*Harald Atmanspacher is an associate fellow at Collegium Helveticum. His fields of research are theory of nonlinear dynamical systems and complex systems, conceptual and theoretical aspects of (algebraic) quantum theory and mind-matter relations from interdisciplinary perspectives.*

### There are various definitions of complexity. Most of the time, the notion of system is mentioned in those definitions. Would you say that complexity is a property of a system?

I would say that complexity is not a property, but a characterization of a system. The next question is what could be the defining criterion for this characterization. At some point, people tried to come up with formal definitions of what complexity could actually be and how it can be measured quantitatively. Before that happened, for a long time, for decades actually, people were talking about complex systems in a colloquial sense. What you’ll find in literature is criteria like, for instance: “The coupling of a system with its environment is important for the behavior of the system” (open systems), “Many complex systems have a lot of constituents” (Nevertheless, we can find complex systems with a small number of degrees of freedom, for example in deterministic chaos). What you need for complexity is non-linear behavior, non-linear feedback. Another criterion that some people use is that you are dealing with systems far from thermal equilibrium. In biology, you are typically far from the thermal equilibrium. Another feature of complex systems is their intrinsic instability, which makes it difficult or impossible to treat their behavior as stationary.

### Can one measure complexity quantitatively?

The first attempt to really define complexity in more rigorous way was already happening in the 1960s, it was done not by physicists but by mathematicians. Kolmogorov and others had a definition of complexity that has later been called “algorithmic complexity”. When you have a pattern and want to measure its complexity, their approach was the following: if you construct an algorithm that you can run on a computer, then the length of the shortest algorithm that is capable of reproducing the pattern is the algorithmic complexity of the pattern. If you have a completely regular pattern, like a period 2 process, this is a short algorithm and the complexity is low. On the other hand, if you construct your pattern as a random sequence of black and white pixels, then the shortest algorithm to reproduce that is the sequence of pixels. So that is the longest algorithm in relation to the pattern itself that you can imagine. It will be the pattern with the highest complexity score. There was a point of criticism that was quickly raised: in this sense, complexity is indeed nothing else than randomness. Then, the question is: why do we need two different names for the same phenomenon? In the 1980s, people came up with a different view point. The intuition was: if you have a completely regular behavior, that is not complex anyway but, if you only have a completely random behavior, this should also not be called complex. What should be called complex is an intricate mixture between random and regular elements in your pattern.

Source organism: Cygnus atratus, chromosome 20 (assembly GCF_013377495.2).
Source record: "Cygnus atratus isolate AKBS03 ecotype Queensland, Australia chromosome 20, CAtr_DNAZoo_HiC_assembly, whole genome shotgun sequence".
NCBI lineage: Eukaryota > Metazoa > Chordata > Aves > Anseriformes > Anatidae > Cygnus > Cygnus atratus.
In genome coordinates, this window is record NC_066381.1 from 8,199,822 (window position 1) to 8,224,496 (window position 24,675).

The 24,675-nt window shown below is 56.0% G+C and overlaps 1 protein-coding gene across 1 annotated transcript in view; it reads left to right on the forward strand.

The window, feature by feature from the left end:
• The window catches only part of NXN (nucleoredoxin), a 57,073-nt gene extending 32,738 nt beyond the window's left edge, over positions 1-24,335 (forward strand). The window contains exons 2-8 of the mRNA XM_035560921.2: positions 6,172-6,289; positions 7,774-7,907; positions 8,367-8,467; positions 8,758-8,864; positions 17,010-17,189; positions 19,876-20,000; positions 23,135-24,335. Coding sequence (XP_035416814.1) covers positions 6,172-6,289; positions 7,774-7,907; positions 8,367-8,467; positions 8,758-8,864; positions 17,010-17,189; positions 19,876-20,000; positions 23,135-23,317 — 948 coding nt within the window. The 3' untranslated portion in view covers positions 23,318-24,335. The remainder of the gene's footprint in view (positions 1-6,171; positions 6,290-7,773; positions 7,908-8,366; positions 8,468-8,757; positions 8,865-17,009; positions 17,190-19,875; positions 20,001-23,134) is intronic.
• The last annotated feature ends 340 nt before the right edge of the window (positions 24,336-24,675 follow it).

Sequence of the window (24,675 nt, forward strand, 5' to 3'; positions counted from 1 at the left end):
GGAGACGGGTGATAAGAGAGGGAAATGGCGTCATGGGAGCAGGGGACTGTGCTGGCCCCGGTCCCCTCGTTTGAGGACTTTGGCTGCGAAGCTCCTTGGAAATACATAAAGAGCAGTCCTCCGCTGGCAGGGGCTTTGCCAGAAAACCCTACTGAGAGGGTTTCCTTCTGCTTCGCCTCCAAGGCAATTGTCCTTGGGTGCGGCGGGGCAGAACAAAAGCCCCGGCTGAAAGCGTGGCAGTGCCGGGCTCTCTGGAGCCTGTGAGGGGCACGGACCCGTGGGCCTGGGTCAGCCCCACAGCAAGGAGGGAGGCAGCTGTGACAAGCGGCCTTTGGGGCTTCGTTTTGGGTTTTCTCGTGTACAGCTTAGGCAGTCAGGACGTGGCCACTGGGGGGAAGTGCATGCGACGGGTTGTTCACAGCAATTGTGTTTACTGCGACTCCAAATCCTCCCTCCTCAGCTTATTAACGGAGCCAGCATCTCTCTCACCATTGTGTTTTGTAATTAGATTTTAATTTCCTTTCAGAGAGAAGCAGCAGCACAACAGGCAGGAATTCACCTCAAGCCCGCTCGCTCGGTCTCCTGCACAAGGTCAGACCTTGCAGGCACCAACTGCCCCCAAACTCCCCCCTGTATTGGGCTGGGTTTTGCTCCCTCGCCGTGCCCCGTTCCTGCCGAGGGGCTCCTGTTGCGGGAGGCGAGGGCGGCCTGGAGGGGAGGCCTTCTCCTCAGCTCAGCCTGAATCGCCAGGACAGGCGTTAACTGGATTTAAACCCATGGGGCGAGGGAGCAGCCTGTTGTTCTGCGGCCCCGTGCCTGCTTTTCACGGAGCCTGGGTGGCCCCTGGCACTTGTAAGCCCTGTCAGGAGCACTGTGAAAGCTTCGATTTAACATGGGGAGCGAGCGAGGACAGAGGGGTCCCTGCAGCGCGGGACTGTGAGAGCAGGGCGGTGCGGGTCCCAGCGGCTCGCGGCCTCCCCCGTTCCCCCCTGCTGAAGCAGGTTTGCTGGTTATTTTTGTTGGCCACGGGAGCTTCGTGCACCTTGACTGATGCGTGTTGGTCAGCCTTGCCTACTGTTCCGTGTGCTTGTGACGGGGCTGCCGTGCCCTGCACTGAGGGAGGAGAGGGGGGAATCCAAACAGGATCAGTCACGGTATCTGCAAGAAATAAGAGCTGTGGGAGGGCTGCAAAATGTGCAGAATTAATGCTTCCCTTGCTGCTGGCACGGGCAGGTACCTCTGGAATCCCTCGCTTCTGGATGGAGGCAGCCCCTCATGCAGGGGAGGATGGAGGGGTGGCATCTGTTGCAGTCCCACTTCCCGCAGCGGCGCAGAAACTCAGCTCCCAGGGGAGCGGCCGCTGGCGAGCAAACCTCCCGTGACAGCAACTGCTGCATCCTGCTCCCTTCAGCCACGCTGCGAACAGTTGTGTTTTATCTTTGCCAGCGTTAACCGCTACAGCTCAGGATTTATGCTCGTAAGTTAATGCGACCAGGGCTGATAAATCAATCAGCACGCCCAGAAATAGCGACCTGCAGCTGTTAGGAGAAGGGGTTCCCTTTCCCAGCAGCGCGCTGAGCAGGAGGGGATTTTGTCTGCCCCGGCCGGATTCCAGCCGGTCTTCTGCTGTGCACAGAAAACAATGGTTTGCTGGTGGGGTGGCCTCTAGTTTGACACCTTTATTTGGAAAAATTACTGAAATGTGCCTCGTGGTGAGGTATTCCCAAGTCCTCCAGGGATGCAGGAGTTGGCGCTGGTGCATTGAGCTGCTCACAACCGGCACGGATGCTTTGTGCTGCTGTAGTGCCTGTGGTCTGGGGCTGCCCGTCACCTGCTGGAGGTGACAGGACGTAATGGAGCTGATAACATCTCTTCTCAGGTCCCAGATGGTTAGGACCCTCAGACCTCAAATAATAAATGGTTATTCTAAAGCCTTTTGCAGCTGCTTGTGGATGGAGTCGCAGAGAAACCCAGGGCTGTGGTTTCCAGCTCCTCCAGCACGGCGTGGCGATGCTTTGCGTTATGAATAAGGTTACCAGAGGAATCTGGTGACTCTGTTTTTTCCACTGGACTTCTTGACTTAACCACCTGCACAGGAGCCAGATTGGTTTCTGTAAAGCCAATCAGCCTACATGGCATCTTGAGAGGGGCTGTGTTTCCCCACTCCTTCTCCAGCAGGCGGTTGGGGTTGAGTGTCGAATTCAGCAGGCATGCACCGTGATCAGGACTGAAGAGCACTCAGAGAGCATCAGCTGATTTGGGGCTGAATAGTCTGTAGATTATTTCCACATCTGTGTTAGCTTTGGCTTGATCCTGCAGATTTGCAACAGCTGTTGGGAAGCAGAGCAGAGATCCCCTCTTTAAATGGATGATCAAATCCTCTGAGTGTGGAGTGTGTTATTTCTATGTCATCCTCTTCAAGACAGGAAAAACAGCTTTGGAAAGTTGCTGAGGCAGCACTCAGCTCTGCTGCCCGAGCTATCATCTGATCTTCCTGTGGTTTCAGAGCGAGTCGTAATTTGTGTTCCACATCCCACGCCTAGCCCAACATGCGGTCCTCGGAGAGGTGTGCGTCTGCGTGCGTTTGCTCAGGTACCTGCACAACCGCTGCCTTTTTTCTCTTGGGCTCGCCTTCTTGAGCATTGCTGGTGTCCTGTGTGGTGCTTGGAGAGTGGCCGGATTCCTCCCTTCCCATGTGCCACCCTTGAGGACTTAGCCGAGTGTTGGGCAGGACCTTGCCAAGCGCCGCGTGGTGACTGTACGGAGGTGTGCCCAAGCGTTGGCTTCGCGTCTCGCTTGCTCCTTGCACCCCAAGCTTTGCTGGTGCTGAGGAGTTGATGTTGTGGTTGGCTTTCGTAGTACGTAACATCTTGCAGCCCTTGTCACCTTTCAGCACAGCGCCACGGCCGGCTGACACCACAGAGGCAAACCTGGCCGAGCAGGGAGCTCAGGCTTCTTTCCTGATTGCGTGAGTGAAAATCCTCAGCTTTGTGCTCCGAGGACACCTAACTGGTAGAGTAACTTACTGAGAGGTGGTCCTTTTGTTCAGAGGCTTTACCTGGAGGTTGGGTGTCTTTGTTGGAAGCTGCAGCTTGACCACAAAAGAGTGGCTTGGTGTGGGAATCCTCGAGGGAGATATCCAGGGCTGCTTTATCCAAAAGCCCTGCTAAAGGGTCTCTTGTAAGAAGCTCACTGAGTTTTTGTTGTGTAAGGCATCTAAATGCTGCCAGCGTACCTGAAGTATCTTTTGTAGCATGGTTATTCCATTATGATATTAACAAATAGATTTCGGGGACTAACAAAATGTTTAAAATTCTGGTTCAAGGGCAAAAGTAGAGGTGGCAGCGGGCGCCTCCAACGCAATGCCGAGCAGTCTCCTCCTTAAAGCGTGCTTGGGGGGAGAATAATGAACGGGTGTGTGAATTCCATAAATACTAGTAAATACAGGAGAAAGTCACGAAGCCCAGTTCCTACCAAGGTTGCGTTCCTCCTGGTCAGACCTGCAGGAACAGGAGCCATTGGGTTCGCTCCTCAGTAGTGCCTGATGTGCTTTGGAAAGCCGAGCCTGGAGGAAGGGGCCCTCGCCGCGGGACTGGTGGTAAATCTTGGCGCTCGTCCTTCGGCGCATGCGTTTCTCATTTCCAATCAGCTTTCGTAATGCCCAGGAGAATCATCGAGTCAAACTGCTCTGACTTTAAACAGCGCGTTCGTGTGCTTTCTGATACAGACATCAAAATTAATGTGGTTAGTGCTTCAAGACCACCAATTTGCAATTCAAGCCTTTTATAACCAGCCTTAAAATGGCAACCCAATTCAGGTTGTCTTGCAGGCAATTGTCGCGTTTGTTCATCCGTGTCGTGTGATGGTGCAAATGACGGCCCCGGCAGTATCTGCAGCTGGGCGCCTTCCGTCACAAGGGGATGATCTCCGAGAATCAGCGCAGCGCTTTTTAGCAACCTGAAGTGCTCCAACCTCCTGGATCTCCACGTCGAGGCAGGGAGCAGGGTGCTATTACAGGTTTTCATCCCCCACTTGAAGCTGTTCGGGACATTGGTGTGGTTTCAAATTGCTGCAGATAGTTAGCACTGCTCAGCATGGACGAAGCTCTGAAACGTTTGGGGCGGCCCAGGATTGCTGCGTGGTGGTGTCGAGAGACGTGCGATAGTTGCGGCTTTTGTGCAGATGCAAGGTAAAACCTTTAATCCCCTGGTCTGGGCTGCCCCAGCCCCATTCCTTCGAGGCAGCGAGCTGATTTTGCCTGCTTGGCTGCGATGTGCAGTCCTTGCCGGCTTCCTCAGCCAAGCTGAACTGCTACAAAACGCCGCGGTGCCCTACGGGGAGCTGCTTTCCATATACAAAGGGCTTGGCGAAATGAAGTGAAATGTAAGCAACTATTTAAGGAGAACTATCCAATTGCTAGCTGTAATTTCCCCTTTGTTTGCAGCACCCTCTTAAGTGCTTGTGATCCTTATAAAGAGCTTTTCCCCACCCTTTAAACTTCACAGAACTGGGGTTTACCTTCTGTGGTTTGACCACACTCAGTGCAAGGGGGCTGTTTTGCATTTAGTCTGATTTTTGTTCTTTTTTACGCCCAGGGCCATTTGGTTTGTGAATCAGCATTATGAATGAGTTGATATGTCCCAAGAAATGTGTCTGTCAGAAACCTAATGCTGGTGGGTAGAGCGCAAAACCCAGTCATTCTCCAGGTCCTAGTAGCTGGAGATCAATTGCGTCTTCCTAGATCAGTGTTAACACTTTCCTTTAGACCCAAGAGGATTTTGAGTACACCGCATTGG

This is a basic distinction between two different general categories of complexity measures: one of them just being a measure of randomness, the other one characterizing the mixture between order and randomness.

In a review paper back in the 1990s, we reviewed all the complexity measures that existed at that time(more than 40). We tried to identify to which class they belong and how they behave on the basis of a very simple example, an artificial example: the so-called logistic map. The logistic map is a discrete recursive map. That means that you have a starting value x. The value of x at the next step is given by rx(1-x). It is a very simple map. It is a nice example because it is very simple on the one side and on the other side; it exhibits quite a lot of complicated, complex if you prefer, dynamics.

### What were the results of your review?

First of all, we had a distinction between monotonic and convex measures. Then, within these categories, there are multiple different definitions of complexity and they all react to different features of the logistic map in different ways.

For instance, take the epsilon-machine complexity. That is a very sophisticated and powerful measure. That’s worth knowing. So far as I know, it is the only measure of complexity that is embedded in a very comprehensive theoretical background. The person who originally developed this was Jim Crutchfield. He was one of the pioneers in chaos theory in the 1980s.

In a way, all the other people including ourselves, just tried to identify certain measures of complexity that we thought would be interesting for a particular purpose but we did not care about a theoretical framework for them. Finally, if you are interested in identifying certain kinds of instabilities in a system, particular measures serve this purpose best but they are maybe not very sensitive to other features, like identifying periods.

### Is complexity linked to Emergence?

Yes, because that’s another one of these colloquial features of complexity. Complex systems often have a hierarchical structure. So you have levels of description. For instance, you can describe complex systems in terms of individual constituents, like individual neurons in the brain. Then, you also have other levels of description: for instance, the level at which neural assemblies are formed. Then, these neural assemblies often have properties, some people call them emergent properties, which you cannot simply derive from their constituents unless you know something about the collective level. In physics, when you study the relationship of individual molecules in a box of gas and the thermodynamic behavior, temperature is, of course, not a property of single molecules. In this sense, it is also an emergent property and much has been written about that example.